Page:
Recently, I was dining with elite radiologists. In that uncomfortable silence between dessert and the check, I said “radiology must shift the traditional paradigm by creating value streams using disruptive innovation to leverage population health to build strong ecosystems and a robust ectoplasm.”
I was experimenting if excreted verbiage hastens the check. Instead, it sparked a vigorous conversation about disruptive innovation, compelling me to drink more cognac.
In healthcare, no two words have been as mercilessly cheapened by overuse as “disruptive innovation.” This is a shame. Disruption is serious scholarship by Clayton Christenson who studies the diffusion of technology. Christenson astutely observed that when the technology (disrupter) which renders its predecessor obsolete arrives, it is cheaper and (usually) of lower quality. It is by virtue of its lower quality it can be cheaper, and by virtue of its low cost it appeals to a neglected segment of the market.
Disrupters appeal to our moral sense of social justice. A start-up brings a giant corporation to its knees -how cool is that? It’s like David taking on Goliath (with a little help from venture capitalists).
Disruptive Innovation is a historical analysis. History is analyzed when the dust has settled and the facts have emerged. This sort of analysis concludes that if people hadn’t overreacted to a random Archduke being shot by a social misfit, World War One might not have happened. History is written by those who can be bothered to write it.
Christenson’s sharp historical analysis about technology has morphed into a prediction industry Consultants teach how to forecast disrupters, and survive disruption. It is Krav Maga on power point. This has robbed disruptive innovation of its key attribute – serendipity.
The problem with predicting disruption is that there are many more potential disrupters than actual disrupters. No good scholarship goes unpunished by policy makers, or capitalists. Combine eager prediction-merchants, bad predictions, venture capitalists, sun, sea and Silicon Valley, and third party payers – suddenly there’s an epidemic of disrupters. Everyone wants a slice of the $3 trillion pie.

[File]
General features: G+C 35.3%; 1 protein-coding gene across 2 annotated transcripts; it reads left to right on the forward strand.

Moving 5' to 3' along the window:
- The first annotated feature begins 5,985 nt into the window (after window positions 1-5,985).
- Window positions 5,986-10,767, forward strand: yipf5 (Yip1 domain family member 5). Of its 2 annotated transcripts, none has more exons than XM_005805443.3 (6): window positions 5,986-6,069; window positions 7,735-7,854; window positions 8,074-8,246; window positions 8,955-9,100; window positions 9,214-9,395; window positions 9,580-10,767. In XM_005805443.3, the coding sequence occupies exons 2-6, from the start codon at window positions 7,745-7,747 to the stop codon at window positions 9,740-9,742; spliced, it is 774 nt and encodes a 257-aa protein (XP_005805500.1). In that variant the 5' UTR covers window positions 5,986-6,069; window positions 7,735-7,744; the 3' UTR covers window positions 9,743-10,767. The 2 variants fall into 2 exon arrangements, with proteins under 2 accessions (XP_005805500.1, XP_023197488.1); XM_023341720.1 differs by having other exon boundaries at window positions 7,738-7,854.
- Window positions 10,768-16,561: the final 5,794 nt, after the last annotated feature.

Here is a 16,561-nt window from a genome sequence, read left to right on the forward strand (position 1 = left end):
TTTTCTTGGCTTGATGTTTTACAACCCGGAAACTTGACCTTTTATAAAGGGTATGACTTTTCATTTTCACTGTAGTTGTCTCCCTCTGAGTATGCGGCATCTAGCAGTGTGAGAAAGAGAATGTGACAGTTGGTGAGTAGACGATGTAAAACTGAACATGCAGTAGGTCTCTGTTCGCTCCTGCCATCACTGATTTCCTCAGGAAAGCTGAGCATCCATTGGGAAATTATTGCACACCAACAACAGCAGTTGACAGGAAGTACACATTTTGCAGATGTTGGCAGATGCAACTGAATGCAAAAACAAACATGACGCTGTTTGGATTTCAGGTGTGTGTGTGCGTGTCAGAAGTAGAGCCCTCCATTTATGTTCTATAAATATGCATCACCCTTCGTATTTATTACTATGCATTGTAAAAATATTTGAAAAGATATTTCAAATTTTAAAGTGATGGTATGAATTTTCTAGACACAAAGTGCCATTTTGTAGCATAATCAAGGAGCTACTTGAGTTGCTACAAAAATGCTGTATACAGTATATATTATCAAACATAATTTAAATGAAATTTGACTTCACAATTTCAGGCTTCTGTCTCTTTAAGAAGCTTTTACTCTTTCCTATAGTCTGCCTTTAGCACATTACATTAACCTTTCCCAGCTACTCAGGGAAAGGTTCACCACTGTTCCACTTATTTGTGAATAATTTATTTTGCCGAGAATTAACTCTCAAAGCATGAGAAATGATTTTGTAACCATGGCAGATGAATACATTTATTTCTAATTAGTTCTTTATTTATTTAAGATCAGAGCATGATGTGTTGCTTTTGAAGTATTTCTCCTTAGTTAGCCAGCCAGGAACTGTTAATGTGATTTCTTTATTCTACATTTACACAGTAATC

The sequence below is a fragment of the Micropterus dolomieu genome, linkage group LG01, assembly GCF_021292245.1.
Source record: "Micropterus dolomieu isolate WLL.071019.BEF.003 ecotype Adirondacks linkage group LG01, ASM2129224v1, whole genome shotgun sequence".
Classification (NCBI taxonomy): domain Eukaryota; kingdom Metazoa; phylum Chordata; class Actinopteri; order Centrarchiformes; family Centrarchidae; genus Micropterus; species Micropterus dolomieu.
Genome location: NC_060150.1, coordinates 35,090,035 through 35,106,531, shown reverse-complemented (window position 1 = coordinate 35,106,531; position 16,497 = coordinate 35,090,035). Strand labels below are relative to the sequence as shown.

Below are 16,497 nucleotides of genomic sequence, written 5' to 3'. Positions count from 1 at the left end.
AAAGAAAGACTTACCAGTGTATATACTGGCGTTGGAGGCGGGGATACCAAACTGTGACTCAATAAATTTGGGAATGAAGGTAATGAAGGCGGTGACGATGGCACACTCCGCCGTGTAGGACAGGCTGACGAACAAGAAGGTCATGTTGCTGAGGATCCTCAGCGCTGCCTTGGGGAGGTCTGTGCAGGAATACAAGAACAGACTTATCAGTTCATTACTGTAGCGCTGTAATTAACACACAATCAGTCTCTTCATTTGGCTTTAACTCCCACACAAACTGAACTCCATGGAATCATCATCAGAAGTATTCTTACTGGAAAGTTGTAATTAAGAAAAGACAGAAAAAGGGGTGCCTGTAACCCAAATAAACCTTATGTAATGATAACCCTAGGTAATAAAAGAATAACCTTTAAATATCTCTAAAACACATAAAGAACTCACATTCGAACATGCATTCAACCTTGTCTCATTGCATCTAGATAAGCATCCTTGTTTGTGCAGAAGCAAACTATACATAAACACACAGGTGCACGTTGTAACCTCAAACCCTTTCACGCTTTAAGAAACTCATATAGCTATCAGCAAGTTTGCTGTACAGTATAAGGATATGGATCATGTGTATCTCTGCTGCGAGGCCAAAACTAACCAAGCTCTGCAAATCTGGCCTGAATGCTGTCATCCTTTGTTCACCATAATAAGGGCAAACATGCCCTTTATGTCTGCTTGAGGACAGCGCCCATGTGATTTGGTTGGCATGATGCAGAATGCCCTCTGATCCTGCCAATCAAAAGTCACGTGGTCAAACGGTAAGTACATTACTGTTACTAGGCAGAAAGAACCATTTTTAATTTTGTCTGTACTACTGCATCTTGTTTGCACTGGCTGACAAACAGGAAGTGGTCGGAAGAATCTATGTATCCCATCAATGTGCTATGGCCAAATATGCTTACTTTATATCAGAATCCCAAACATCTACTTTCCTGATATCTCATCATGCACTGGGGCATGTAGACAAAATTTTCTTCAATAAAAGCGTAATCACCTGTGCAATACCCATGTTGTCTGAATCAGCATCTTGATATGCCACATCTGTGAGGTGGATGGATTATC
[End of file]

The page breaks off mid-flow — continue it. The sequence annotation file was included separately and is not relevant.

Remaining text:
At various times, the following have been touted as disruptive innovations in healthcare: ultrasound on the I-Phone, watches with ECGs, wearables, heat-sensing underpants, compassion, urine test for Alzheimer’s disease, natural language processing, and the lamentably boring, Watson. Too many disrupters disrupt disruption.
A physician, endowed with an MBA, once said with an earnest face “breaking vertical silos is the next disruptive innovation.” I asked, like a simpleton. “Do you mean talking to one other?”
All disrupters are the next disrupter. Like jam tomorrow and never jam today, disrupters live in a permanent future tense. The only disrupter living in the present participle is the Electronic Health Record. It is disrupting my forbearance.
Where are the disruptions? The truthers blame a cabal of Luddite physicians for resisting disruption. One charming gentleman, irked by a piece of mine which teased futurists, tweeted menacingly, “this is why we need to disrupt physicians.” I wondered if, until then, he had held back the deadly disrupter. Whether he was going to unleash the disruptive technology only when he saw too much belligerence in a paternalistic physician. Whether I was the straw which broke his goodwill. “Time to put this lad in his place. Don’t spank him. Disrupt him.”
Vinod Khosla believes healthcare can be solved by Silicon Valley if pesky physicians get out of the way. Henry Ford never said “these horses are getting too big for their hoofs. Get that internal combustion engine ready. Ahoy, equestrian disruption ahead. Horses! Out of the way.”
No one can stop disruption. If healthcare hasn’t been disrupted by Silicon Valley, it’s not because doctors are in the way. It is because innovation, with its present hype, is a load of cock and bull.
The space between innovation and policy has shrunk. Healthcare has red meat to devour. Silicon Valley knows this. It hypes and promises and is valued billions for hope and change. Oddly, a media which is constantly suspicious of physicians, and perhaps rightly so, starts believing in the tooth fairy once “disruptive innovation” is uttered.